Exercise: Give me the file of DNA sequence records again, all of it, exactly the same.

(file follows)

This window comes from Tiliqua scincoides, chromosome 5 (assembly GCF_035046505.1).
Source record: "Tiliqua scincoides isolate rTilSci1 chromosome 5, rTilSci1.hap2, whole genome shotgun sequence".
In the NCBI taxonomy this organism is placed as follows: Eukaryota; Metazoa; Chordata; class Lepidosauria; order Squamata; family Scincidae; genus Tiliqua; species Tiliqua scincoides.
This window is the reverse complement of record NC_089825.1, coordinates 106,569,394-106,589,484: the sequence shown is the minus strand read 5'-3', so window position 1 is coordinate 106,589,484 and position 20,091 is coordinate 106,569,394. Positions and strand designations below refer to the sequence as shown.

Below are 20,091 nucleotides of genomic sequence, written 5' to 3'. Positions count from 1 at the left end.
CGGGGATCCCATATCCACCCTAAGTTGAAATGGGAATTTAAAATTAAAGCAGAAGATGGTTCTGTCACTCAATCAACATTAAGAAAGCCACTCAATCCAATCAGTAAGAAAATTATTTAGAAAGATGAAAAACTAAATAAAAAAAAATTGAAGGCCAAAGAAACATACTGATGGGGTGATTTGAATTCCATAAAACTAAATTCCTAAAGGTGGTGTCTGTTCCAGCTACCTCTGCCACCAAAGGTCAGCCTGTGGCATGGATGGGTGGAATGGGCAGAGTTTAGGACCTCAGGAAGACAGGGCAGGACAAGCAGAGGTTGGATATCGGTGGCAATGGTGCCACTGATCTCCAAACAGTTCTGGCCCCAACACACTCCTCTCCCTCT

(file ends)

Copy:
This window comes from Tiliqua scincoides, chromosome 5 (assembly GCF_035046505.1).
Source record: "Tiliqua scincoides isolate rTilSci1 chromosome 5, rTilSci1.hap2, whole genome shotgun sequence".
In the NCBI taxonomy this organism is placed as follows: Eukaryota; Metazoa; Chordata; class Lepidosauria; order Squamata; family Scincidae; genus Tiliqua; species Tiliqua scincoides.
This window is the reverse complement of record NC_089825.1, coordinates 106,569,394-106,589,484: the sequence shown is the minus strand read 5'-3', so window position 1 is coordinate 106,589,484 and position 20,091 is coordinate 106,569,394. Positions and strand designations below refer to the sequence as shown.

Below are 20,091 nucleotides of genomic sequence, written 5' to 3'. Positions count from 1 at the left end.
CGGGGATCCCATATCCACCCTAAGTTGAAATGGGAATTTAAAATTAAAGCAGAAGATGGTTCTGTCACTCAATCAACATTAAGAAAGCCACTCAATCCAATCAGTAAGAAAATTATTTAGAAAGATGAAAAACTAAATAAAAAAAAATTGAAGGCCAAAGAAACATACTGATGGGGTGATTTGAATTCCATAAAACTAAATTCCTAAAGGTGGTGTCTGTTCCAGCTACCTCTGCCACCAAAGGTCAGCCTGTGGCATGGATGGGTGGAATGGGCAGAGTTTAGGACCTCAGGAAGACAGGGCAGGACAAGCAGAGGTTGGATATCGGTGGCAATGGTGCCACTGATCTCCAAACAGTTCTGGCCCCAACACACTCCTCTCCCTCT